Mr O'Brien was awarded £670,000 compensation after spending 10 years in jail. His award was subject to the same deductions.

The three men appealed to the House of Lords against a court of appeal ruling that the independent assessor - who decides the level of compensation paid in miscarriages of justice cases - was entitled to make deductions for the living expenses they would have faced had they not been locked up.

The law lords also dismissed a second challenge, again by a majority of four to one, over deductions from compensation for past criminality.

Lord Brown said it was not hard to understand why the deduction for "saved living expenses" had aroused strong feelings among men "incarcerated in prison for many years for crimes they never committed".

But he said that to award them their loss of earnings without taking these expenses into account would be to over-compensate them.

Lord Bingham agreed, saying it was the assessor's task to work out the true figure for loss of earnings.

He said if the prisoners were awarded the full sum, "they would in reality be better off than if they had earned the money as free men, since as free men they would have had to spend the minimum necessary to keep themselves alive".

Only Lord Rodger did not agree with the deduction for living expenses. He said it was not hard to see why the men would feel that they were in effect paying for their keep during the long years when they were wrongly deprived of their liberty.

Andrew Neilson, a spokesman for the Howard League for Penal Reform, said the decision was "disappointing".

He said: "Deducting living expenses from the compensation awarded to victims of miscarriages of justice is unnecessarily vindictive and it's disappointing that the law lords have endorsed this policy.

"Ultimately these were innocent men deprived of their liberty for many years. In truth, there's no price that could be paid for those lost years in custody and to reduce what compensation they have received to pay for 'board and lodgings' is petty and mean."
julieallen18/02/2020 16:20

yeah they do that to everyone. It's actually classed as 'saved living …yeah they do that to everyone. It's actually classed as 'saved living expenses' I think. The home secretary will argue that because you were in jail, you haven't had to pay for food, rent/mortgage etc and therefore your compensation should be reduced by taht amount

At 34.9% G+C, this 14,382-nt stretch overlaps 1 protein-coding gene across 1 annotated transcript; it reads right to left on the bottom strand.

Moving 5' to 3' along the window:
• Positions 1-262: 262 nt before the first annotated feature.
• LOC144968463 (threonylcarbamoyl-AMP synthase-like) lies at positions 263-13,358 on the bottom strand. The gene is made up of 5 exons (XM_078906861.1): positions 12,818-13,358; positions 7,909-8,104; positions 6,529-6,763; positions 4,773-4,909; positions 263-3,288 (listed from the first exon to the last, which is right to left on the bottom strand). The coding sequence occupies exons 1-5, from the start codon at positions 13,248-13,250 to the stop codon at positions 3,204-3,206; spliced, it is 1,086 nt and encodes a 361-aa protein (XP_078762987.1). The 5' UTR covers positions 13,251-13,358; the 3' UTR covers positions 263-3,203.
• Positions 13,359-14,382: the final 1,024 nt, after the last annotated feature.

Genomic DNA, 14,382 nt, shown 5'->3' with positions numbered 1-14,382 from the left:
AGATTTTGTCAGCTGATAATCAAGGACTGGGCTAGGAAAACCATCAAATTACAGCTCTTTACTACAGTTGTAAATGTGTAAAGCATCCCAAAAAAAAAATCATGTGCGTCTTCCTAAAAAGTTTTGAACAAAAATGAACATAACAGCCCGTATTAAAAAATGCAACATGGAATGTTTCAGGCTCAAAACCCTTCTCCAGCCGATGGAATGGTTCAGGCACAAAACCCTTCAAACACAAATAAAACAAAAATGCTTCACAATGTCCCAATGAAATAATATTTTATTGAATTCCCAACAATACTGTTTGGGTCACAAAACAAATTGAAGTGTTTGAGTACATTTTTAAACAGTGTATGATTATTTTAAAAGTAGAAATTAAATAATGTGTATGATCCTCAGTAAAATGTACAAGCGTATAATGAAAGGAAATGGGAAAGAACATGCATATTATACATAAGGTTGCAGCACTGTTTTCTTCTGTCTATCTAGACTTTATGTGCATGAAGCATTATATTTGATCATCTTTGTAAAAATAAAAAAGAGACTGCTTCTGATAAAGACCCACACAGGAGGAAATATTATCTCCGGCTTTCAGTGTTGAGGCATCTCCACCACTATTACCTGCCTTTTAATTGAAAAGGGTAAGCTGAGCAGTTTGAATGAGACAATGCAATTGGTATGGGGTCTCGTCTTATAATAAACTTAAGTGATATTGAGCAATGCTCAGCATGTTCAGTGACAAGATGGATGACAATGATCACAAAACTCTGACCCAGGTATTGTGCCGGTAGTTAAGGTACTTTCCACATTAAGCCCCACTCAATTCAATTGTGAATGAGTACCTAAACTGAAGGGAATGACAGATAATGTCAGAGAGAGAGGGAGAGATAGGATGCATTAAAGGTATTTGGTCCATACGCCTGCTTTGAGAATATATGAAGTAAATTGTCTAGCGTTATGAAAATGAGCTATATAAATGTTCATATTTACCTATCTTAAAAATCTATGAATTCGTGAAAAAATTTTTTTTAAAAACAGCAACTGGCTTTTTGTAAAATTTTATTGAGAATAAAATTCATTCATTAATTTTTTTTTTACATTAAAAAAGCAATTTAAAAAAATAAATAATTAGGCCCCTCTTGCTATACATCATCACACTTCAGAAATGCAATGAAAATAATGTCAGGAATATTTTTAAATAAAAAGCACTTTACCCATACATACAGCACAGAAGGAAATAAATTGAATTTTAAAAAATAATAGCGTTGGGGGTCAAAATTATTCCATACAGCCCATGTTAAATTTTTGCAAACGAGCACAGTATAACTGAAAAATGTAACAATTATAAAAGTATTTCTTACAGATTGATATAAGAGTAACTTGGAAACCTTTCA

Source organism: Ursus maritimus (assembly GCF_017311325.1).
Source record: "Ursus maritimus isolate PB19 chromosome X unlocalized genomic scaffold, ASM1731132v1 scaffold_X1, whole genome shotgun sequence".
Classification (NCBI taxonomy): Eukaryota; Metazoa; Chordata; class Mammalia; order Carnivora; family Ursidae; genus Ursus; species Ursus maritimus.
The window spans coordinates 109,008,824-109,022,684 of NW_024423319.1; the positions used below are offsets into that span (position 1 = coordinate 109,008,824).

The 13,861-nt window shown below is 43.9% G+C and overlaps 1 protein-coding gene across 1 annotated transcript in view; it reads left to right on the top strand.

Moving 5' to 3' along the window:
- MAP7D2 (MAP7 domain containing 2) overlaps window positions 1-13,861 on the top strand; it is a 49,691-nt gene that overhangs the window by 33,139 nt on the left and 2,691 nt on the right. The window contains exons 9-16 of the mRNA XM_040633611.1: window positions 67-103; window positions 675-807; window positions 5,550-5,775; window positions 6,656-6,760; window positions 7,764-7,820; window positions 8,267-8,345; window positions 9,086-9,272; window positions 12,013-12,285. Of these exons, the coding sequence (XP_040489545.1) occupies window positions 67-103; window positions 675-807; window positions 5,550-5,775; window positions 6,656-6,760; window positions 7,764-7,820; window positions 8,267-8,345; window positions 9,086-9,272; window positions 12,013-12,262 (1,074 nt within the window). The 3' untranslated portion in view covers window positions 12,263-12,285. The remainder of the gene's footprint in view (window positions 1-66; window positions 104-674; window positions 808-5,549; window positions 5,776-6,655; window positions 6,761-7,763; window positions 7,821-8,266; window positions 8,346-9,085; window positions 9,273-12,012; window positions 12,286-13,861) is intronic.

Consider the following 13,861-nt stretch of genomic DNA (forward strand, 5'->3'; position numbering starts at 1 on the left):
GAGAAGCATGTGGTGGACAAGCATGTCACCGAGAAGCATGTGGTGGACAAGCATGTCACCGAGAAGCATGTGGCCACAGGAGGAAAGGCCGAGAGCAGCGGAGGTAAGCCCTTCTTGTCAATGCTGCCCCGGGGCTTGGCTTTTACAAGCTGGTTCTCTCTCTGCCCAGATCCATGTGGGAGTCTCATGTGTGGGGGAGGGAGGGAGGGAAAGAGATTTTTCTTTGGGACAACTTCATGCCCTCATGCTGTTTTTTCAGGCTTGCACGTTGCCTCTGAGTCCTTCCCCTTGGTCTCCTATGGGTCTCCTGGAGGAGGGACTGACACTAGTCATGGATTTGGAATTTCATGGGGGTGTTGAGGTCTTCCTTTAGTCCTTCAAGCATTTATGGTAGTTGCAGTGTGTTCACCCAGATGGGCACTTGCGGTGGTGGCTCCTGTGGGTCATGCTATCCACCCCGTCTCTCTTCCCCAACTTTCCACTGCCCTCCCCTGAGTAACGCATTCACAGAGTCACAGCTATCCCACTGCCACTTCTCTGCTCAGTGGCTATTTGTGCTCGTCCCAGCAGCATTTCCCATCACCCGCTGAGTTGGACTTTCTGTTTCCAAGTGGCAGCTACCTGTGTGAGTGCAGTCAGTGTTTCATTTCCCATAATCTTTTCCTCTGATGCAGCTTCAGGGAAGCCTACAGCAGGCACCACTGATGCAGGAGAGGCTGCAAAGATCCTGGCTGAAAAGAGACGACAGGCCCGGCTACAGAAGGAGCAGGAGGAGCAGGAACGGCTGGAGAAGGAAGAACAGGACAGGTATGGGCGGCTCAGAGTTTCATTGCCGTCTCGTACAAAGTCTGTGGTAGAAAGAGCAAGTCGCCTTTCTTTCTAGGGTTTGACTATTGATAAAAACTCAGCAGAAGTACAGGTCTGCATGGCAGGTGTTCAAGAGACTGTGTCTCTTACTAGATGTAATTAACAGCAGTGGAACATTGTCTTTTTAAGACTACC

What if they were still paying a mortgage? As far as I know they don't take your house as part of a sentence so it seems like a sweeping statement?
dcx_badass18/02/2020 16:40

What if they were still paying a mortgage? As far as I know they don't … What if they were still paying a mortgage? As far as I know they don't take your house as part of a sentence so it seems like a sweeping statement?


I know that if you get your rent payed for by benefits then they will only pay it for up to 6 months (remand only) and nothing if your convicted. After that if you can’t pay your rent yourself you will lose the property
dcx_badass18/02/2020 16:40

What if they were still paying a mortgage? As far as I know they don't …What if they were still paying a mortgage? As far as I know they don't take your house as part of a sentence so it seems like a sweeping statement?


i can only guess that the individual's circumstance would be taken into account in the deduction but it is pretty cheeky to deduct accommodation costs for falsely being imprisoned. it wasn't exactly their choice to stay there and enjoy the luxurious surroundings!
julieallen18/02/2020 16:20

yeah they do that to everyone. It's actually classed as 'saved living …yeah they do that to everyone. It's actually classed as 'saved living expenses' I think. The home secretary will argue that because you were in jail, you haven't had to pay for food, rent/mortgage etc and therefore your compensation should be reduced by taht amount


So they are locked in their 'hotel room' and forced to pay for the privilege. I would like to set the home secretary arrested and charged with kidnapping - Just to focus the minds of those lawyers who make a very good living out of this kind of situation.
These people's are tried by their peers... let their peers decide if or what deductions should be made.